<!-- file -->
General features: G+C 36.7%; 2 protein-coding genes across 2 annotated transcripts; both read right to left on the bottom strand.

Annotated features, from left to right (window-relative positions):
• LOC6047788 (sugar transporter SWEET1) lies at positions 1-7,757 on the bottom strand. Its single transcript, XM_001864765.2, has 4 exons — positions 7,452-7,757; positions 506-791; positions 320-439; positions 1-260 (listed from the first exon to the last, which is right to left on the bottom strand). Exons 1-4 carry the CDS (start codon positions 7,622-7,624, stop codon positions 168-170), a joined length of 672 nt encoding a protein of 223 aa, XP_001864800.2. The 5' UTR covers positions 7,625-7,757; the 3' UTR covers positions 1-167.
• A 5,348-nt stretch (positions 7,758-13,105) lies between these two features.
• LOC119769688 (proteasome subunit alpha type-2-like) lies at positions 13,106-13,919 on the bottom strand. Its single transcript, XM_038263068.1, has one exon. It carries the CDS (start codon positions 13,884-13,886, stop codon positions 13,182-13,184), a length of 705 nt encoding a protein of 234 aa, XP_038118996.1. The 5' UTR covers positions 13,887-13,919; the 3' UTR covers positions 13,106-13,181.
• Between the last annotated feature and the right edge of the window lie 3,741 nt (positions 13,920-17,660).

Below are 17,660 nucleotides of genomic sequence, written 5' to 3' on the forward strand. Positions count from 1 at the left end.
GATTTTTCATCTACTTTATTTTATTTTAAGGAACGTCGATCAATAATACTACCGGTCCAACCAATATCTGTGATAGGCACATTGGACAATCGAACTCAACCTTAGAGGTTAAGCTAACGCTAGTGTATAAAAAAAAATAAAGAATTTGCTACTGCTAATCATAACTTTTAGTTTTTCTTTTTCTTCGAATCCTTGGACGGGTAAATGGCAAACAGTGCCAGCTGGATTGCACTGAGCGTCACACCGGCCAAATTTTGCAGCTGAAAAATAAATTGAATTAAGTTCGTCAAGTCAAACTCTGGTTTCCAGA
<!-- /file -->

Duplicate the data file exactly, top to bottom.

General features: G+C 36.7%; 2 protein-coding genes across 2 annotated transcripts; both read right to left on the bottom strand.

Annotated features, from left to right (window-relative positions):
• LOC6047788 (sugar transporter SWEET1) lies at positions 1-7,757 on the bottom strand. Its single transcript, XM_001864765.2, has 4 exons — positions 7,452-7,757; positions 506-791; positions 320-439; positions 1-260 (listed from the first exon to the last, which is right to left on the bottom strand). Exons 1-4 carry the CDS (start codon positions 7,622-7,624, stop codon positions 168-170), a joined length of 672 nt encoding a protein of 223 aa, XP_001864800.2. The 5' UTR covers positions 7,625-7,757; the 3' UTR covers positions 1-167.
• A 5,348-nt stretch (positions 7,758-13,105) lies between these two features.
• LOC119769688 (proteasome subunit alpha type-2-like) lies at positions 13,106-13,919 on the bottom strand. Its single transcript, XM_038263068.1, has one exon. It carries the CDS (start codon positions 13,884-13,886, stop codon positions 13,182-13,184), a length of 705 nt encoding a protein of 234 aa, XP_038118996.1. The 5' UTR covers positions 13,887-13,919; the 3' UTR covers positions 13,106-13,181.
• Between the last annotated feature and the right edge of the window lie 3,741 nt (positions 13,920-17,660).

Below are 17,660 nucleotides of genomic sequence, written 5' to 3' on the forward strand. Positions count from 1 at the left end.
GATTTTTCATCTACTTTATTTTATTTTAAGGAACGTCGATCAATAATACTACCGGTCCAACCAATATCTGTGATAGGCACATTGGACAATCGAACTCAACCTTAGAGGTTAAGCTAACGCTAGTGTATAAAAAAAAATAAAGAATTTGCTACTGCTAATCATAACTTTTAGTTTTTCTTTTTCTTCGAATCCTTGGACGGGTAAATGGCAAACAGTGCCAGCTGGATTGCACTGAGCGTCACACCGGCCAAATTTTGCAGCTGAAAAATAAATTGAATTAAGTTCGTCAAGTCAAACTCTGGTTTCCAGA